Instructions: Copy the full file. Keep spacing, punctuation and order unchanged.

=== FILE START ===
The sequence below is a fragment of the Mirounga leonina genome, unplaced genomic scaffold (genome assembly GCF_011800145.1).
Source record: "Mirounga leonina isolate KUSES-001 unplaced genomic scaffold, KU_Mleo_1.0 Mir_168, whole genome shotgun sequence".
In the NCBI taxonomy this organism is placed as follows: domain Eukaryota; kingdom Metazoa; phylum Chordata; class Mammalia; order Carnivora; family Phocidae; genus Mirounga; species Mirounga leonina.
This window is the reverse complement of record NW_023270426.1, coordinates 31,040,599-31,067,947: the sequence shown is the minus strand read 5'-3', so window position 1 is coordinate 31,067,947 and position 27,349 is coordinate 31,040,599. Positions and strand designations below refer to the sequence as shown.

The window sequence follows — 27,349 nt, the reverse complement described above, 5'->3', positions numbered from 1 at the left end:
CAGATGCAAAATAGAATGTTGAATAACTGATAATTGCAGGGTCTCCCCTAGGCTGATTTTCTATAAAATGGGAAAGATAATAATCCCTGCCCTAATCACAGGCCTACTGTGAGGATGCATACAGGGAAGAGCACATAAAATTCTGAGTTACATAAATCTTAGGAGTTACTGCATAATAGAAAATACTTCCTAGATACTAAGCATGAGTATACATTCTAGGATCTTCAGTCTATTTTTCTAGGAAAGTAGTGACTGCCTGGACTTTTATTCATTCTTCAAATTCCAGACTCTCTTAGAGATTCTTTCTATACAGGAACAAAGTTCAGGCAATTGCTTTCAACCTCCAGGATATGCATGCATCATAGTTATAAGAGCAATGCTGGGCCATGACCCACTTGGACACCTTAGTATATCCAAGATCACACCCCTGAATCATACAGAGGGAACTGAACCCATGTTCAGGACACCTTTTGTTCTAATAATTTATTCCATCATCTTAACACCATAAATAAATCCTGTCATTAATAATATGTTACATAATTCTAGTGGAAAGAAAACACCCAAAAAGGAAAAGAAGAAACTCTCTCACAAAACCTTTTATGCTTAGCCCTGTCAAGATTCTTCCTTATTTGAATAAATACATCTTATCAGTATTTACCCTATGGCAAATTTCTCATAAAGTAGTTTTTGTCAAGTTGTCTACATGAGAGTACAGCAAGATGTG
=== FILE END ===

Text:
The sequence below is a fragment of the Mirounga leonina genome, unplaced genomic scaffold (genome assembly GCF_011800145.1).
Source record: "Mirounga leonina isolate KUSES-001 unplaced genomic scaffold, KU_Mleo_1.0 Mir_168, whole genome shotgun sequence".
In the NCBI taxonomy this organism is placed as follows: domain Eukaryota; kingdom Metazoa; phylum Chordata; class Mammalia; order Carnivora; family Phocidae; genus Mirounga; species Mirounga leonina.
This window is the reverse complement of record NW_023270426.1, coordinates 31,040,599-31,067,947: the sequence shown is the minus strand read 5'-3', so window position 1 is coordinate 31,067,947 and position 27,349 is coordinate 31,040,599. Positions and strand designations below refer to the sequence as shown.

The window sequence follows — 27,349 nt, the reverse complement described above, 5'->3', positions numbered from 1 at the left end:
CAGATGCAAAATAGAATGTTGAATAACTGATAATTGCAGGGTCTCCCCTAGGCTGATTTTCTATAAAATGGGAAAGATAATAATCCCTGCCCTAATCACAGGCCTACTGTGAGGATGCATACAGGGAAGAGCACATAAAATTCTGAGTTACATAAATCTTAGGAGTTACTGCATAATAGAAAATACTTCCTAGATACTAAGCATGAGTATACATTCTAGGATCTTCAGTCTATTTTTCTAGGAAAGTAGTGACTGCCTGGACTTTTATTCATTCTTCAAATTCCAGACTCTCTTAGAGATTCTTTCTATACAGGAACAAAGTTCAGGCAATTGCTTTCAACCTCCAGGATATGCATGCATCATAGTTATAAGAGCAATGCTGGGCCATGACCCACTTGGACACCTTAGTATATCCAAGATCACACCCCTGAATCATACAGAGGGAACTGAACCCATGTTCAGGACACCTTTTGTTCTAATAATTTATTCCATCATCTTAACACCATAAATAAATCCTGTCATTAATAATATGTTACATAATTCTAGTGGAAAGAAAACACCCAAAAAGGAAAAGAAGAAACTCTCTCACAAAACCTTTTATGCTTAGCCCTGTCAAGATTCTTCCTTATTTGAATAAATACATCTTATCAGTATTTACCCTATGGCAAATTTCTCATAAAGTAGTTTTTGTCAAGTTGTCTACATGAGAGTACAGCAAGATGTG